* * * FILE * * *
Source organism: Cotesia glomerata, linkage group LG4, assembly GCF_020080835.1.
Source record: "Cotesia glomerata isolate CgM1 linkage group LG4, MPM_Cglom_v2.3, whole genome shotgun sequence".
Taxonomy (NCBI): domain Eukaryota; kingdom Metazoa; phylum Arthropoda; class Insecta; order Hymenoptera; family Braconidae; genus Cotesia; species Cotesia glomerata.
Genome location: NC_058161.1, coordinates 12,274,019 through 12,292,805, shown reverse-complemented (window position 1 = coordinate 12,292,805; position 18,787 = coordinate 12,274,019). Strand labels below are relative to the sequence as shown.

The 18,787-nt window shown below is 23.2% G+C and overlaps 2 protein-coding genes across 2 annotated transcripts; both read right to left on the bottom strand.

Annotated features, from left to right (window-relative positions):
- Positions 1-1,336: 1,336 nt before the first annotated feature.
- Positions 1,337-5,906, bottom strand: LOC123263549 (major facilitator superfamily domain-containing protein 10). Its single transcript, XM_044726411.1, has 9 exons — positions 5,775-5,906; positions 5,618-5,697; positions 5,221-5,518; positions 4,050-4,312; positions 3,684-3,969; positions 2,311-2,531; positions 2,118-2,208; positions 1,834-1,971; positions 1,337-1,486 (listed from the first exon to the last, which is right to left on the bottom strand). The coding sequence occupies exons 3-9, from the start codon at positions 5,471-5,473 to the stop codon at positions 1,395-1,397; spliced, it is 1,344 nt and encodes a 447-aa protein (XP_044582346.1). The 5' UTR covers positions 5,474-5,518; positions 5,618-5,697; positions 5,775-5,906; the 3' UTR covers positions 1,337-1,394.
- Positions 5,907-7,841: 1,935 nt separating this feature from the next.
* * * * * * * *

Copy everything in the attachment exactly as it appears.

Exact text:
Source organism: Cotesia glomerata, linkage group LG4, assembly GCF_020080835.1.
Source record: "Cotesia glomerata isolate CgM1 linkage group LG4, MPM_Cglom_v2.3, whole genome shotgun sequence".
Taxonomy (NCBI): domain Eukaryota; kingdom Metazoa; phylum Arthropoda; class Insecta; order Hymenoptera; family Braconidae; genus Cotesia; species Cotesia glomerata.
Genome location: NC_058161.1, coordinates 12,274,019 through 12,292,805, shown reverse-complemented (window position 1 = coordinate 12,292,805; position 18,787 = coordinate 12,274,019). Strand labels below are relative to the sequence as shown.

The 18,787-nt window shown below is 23.2% G+C and overlaps 2 protein-coding genes across 2 annotated transcripts; both read right to left on the bottom strand.

Annotated features, from left to right (window-relative positions):
- Positions 1-1,336: 1,336 nt before the first annotated feature.
- Positions 1,337-5,906, bottom strand: LOC123263549 (major facilitator superfamily domain-containing protein 10). Its single transcript, XM_044726411.1, has 9 exons — positions 5,775-5,906; positions 5,618-5,697; positions 5,221-5,518; positions 4,050-4,312; positions 3,684-3,969; positions 2,311-2,531; positions 2,118-2,208; positions 1,834-1,971; positions 1,337-1,486 (listed from the first exon to the last, which is right to left on the bottom strand). The coding sequence occupies exons 3-9, from the start codon at positions 5,471-5,473 to the stop codon at positions 1,395-1,397; spliced, it is 1,344 nt and encodes a 447-aa protein (XP_044582346.1). The 5' UTR covers positions 5,474-5,518; positions 5,618-5,697; positions 5,775-5,906; the 3' UTR covers positions 1,337-1,394.
- Positions 5,907-7,841: 1,935 nt separating this feature from the next.